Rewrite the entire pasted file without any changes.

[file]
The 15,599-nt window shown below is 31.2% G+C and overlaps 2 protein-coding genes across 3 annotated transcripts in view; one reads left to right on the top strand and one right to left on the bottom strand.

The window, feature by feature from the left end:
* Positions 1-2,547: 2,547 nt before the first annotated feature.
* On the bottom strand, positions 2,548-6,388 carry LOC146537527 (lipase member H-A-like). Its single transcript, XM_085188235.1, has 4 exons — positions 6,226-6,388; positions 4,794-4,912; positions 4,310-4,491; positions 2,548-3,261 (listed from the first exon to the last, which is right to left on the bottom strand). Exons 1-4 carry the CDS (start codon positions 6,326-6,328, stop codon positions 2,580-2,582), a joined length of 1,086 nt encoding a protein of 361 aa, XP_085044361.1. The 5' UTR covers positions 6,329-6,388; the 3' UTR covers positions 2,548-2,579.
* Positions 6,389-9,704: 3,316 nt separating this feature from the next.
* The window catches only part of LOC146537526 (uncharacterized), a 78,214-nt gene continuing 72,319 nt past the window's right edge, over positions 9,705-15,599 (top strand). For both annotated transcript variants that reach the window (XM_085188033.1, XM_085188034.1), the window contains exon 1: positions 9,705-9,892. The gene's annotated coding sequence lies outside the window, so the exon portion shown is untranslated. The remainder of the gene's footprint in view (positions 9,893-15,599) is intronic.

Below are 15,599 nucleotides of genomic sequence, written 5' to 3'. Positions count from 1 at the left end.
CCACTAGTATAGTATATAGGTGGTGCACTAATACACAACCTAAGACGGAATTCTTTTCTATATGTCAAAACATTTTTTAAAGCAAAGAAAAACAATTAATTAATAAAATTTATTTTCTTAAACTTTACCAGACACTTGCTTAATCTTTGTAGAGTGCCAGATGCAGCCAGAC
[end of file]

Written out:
The 15,599-nt window shown below is 31.2% G+C and overlaps 2 protein-coding genes across 3 annotated transcripts in view; one reads left to right on the top strand and one right to left on the bottom strand.

The window, feature by feature from the left end:
* Positions 1-2,547: 2,547 nt before the first annotated feature.
* On the bottom strand, positions 2,548-6,388 carry LOC146537527 (lipase member H-A-like). Its single transcript, XM_085188235.1, has 4 exons — positions 6,226-6,388; positions 4,794-4,912; positions 4,310-4,491; positions 2,548-3,261 (listed from the first exon to the last, which is right to left on the bottom strand). Exons 1-4 carry the CDS (start codon positions 6,326-6,328, stop codon positions 2,580-2,582), a joined length of 1,086 nt encoding a protein of 361 aa, XP_085044361.1. The 5' UTR covers positions 6,329-6,388; the 3' UTR covers positions 2,548-2,579.
* Positions 6,389-9,704: 3,316 nt separating this feature from the next.
* The window catches only part of LOC146537526 (uncharacterized), a 78,214-nt gene continuing 72,319 nt past the window's right edge, over positions 9,705-15,599 (top strand). For both annotated transcript variants that reach the window (XM_085188033.1, XM_085188034.1), the window contains exon 1: positions 9,705-9,892. The gene's annotated coding sequence lies outside the window, so the exon portion shown is untranslated. The remainder of the gene's footprint in view (positions 9,893-15,599) is intronic.

Below are 15,599 nucleotides of genomic sequence, written 5' to 3'. Positions count from 1 at the left end.
CCACTAGTATAGTATATAGGTGGTGCACTAATACACAACCTAAGACGGAATTCTTTTCTATATGTCAAAACATTTTTTAAAGCAAAGAAAAACAATTAATTAATAAAATTTATTTTCTTAAACTTTACCAGACACTTGCTTAATCTTTGTAGAGTGCCAGATGCAGCCAGAC